- Do not do for more than 15 seconds on your first try. Each time you practice the Stimulating Breath, you can increase your time by five seconds or so, until you reach a full minute.
If done properly, you may feel invigorated, comparable to the heightened awareness you feel after a good workout. You should feel the effort at the back of the neck, the diaphragm, the chest and the abdomen. Try this breathing exercise the next time you need an energy boost and feel yourself reaching for a cup of coffee.
Watch a video of Dr. Weil demonstrating the Stimulating Breath.
The 4-7-8 (or Relaxing Breath) Exercise
This exercise is utterly simple, takes almost no time, requires no equipment and can be done anywhere. Although you can do the exercise in any position, sit with your back straight while learning the exercise. Place the tip of your tongue against the ridge of tissue just behind your upper front teeth, and keep it there through the entire exercise. You will be exhaling through your mouth around your tongue; try pursing your lips slightly if this seems awkward.
- Exhale completely through your mouth, making a whoosh sound.
- Close your mouth and inhale quietly through your nose to a mental count of four.
- Hold your breath for a count of seven.
- Exhale completely through your mouth, making a whoosh sound to a count of eight.
- This is one breath. Now inhale again and repeat the cycle three more times for a total of four breaths.
Note that you always inhale quietly through your nose and exhale audibly through your mouth. The tip of your tongue stays in position the whole time. Exhalation takes twice as long as inhalation. The absolute time you spend on each phase is not important; the ratio of 4:7:8 is important. If you have trouble holding your breath, speed the exercise up but keep to the ratio of 4:7:8 for the three phases. With practice you can slow it all down and get used to inhaling and exhaling more and more deeply.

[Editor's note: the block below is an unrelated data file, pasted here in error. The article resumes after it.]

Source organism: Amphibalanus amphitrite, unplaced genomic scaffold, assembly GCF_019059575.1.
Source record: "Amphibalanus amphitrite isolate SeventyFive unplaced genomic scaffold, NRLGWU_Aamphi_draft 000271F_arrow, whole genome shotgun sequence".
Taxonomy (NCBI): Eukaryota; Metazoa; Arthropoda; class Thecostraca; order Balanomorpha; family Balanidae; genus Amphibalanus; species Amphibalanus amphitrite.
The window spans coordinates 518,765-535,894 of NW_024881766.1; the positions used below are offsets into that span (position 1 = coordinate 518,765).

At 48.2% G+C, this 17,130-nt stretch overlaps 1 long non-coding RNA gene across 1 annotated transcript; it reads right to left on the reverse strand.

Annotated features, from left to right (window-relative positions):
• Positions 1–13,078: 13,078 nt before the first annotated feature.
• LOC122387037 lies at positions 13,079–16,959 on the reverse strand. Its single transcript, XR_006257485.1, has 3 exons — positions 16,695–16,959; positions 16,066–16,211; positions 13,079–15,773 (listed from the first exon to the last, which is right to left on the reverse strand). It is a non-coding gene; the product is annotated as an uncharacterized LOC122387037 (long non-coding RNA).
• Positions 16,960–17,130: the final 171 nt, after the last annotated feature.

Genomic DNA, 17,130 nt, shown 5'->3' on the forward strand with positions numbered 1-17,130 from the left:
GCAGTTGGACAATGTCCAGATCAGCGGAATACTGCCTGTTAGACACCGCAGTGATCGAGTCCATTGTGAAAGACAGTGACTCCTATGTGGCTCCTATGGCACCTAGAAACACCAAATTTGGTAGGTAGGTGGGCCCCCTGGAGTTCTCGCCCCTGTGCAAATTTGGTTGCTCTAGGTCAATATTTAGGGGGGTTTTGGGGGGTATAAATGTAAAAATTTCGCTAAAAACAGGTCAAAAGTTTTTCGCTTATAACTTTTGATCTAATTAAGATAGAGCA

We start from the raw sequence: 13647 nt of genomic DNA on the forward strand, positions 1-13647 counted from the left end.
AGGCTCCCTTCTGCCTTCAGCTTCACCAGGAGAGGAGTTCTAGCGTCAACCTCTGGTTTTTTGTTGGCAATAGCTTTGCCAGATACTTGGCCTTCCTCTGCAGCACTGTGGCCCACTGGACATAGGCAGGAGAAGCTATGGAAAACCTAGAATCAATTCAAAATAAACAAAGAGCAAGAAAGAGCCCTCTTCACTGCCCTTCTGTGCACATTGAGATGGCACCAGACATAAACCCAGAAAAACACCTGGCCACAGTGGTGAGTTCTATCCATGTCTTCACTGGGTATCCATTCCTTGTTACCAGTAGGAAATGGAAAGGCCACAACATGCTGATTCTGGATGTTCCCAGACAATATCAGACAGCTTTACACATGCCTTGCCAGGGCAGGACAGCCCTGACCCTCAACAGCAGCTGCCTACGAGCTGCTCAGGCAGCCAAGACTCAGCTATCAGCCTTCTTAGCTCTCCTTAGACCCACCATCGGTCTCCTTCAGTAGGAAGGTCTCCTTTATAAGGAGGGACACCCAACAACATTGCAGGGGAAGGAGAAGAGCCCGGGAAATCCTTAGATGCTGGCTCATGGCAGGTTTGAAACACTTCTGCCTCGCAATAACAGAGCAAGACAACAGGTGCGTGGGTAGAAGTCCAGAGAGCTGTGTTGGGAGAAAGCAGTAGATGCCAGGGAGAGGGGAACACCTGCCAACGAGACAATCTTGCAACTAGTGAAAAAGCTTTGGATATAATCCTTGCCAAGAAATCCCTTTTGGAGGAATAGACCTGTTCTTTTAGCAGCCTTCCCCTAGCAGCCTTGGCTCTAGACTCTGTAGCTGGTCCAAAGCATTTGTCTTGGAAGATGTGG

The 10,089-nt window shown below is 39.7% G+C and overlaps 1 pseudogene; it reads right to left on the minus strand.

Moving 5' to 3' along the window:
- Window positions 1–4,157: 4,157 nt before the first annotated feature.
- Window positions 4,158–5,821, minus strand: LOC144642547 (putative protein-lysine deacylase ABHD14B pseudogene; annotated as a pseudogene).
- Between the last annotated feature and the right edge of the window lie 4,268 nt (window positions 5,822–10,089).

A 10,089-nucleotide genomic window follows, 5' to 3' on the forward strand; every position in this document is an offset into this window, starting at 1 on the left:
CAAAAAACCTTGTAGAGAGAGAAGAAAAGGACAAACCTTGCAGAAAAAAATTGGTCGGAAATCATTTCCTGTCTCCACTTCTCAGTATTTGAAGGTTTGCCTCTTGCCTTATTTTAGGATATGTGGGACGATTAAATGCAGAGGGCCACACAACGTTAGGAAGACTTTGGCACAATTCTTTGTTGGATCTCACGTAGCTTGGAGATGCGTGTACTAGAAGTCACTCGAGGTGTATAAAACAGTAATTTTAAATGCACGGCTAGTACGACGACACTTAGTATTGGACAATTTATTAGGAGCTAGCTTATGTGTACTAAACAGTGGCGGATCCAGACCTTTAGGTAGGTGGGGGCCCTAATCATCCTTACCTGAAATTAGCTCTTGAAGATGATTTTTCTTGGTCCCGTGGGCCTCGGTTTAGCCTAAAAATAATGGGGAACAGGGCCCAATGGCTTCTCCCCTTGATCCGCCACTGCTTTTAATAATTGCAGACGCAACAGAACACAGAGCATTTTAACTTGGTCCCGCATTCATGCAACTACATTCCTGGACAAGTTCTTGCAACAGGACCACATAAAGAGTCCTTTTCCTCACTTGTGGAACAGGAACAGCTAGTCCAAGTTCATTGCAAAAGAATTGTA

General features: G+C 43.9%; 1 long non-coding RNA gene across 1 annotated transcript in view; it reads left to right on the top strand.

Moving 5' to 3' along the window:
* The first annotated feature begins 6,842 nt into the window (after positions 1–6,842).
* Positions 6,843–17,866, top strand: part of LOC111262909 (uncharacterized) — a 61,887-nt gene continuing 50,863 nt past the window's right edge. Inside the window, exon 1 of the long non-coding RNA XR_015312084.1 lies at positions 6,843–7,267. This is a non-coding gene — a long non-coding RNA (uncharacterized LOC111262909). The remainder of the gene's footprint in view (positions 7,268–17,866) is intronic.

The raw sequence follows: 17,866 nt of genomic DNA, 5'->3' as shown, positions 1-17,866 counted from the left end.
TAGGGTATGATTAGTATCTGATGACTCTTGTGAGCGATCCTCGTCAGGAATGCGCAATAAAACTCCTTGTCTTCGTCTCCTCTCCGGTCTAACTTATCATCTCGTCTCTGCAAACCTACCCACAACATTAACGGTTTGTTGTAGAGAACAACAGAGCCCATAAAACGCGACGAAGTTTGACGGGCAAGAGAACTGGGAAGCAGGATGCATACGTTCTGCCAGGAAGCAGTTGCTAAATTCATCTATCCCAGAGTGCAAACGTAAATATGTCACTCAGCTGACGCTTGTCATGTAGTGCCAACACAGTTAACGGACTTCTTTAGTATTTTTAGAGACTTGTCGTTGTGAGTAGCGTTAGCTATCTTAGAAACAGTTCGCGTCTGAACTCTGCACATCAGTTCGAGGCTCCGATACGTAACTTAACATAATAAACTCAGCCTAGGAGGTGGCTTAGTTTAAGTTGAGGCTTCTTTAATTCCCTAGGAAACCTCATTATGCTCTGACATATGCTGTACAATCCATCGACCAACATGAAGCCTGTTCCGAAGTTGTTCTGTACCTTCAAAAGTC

This exercise is a natural tranquilizer for the nervous system. Unlike tranquilizing drugs, which are often effective when you first take them but then lose their power over time, this exercise is subtle when you first try it but gains in power with repetition and practice. Do it at least twice a day. You cannot do it too frequently. Do not do more than four breaths at one time for the first month of practice. Later, if you wish, you can extend it to eight breaths. If you feel a little lightheaded when you first breathe this way, do not be concerned; it will pass.
Once you develop this technique by practicing it every day, it will be a very useful tool that you will always have with you. Use it whenever anything upsetting happens – before you react. Use it whenever you are aware of internal tension. Use it to help you fall asleep. This exercise cannot be recommended too highly. Everyone can benefit from it.
Watch a video of Dr. Weil demonstrating the 4-7-8 Breath.
If you want to get a feel for this challenging work, try your hand at breath counting, a deceptively simple technique much used in Zen practice.
Sit in a comfortable position with the spine straight and head inclined slightly forward. Gently close your eyes and take a few deep breaths. Then let the breath come naturally without trying to influence it. Ideally it will be quiet and slow, but depth and rhythm may vary.
- To begin the exercise, count “one” to yourself as you exhale.
- The next time you exhale, count “two,” and so on up to “five.”
- Then begin a new cycle, counting “one” on the next exhalation.
Never count higher than “five,” and count only when you exhale. You will know your attention has wandered when you find yourself up to “eight,” “12,” even “19.”
Try to do 10 minutes of this form of meditation.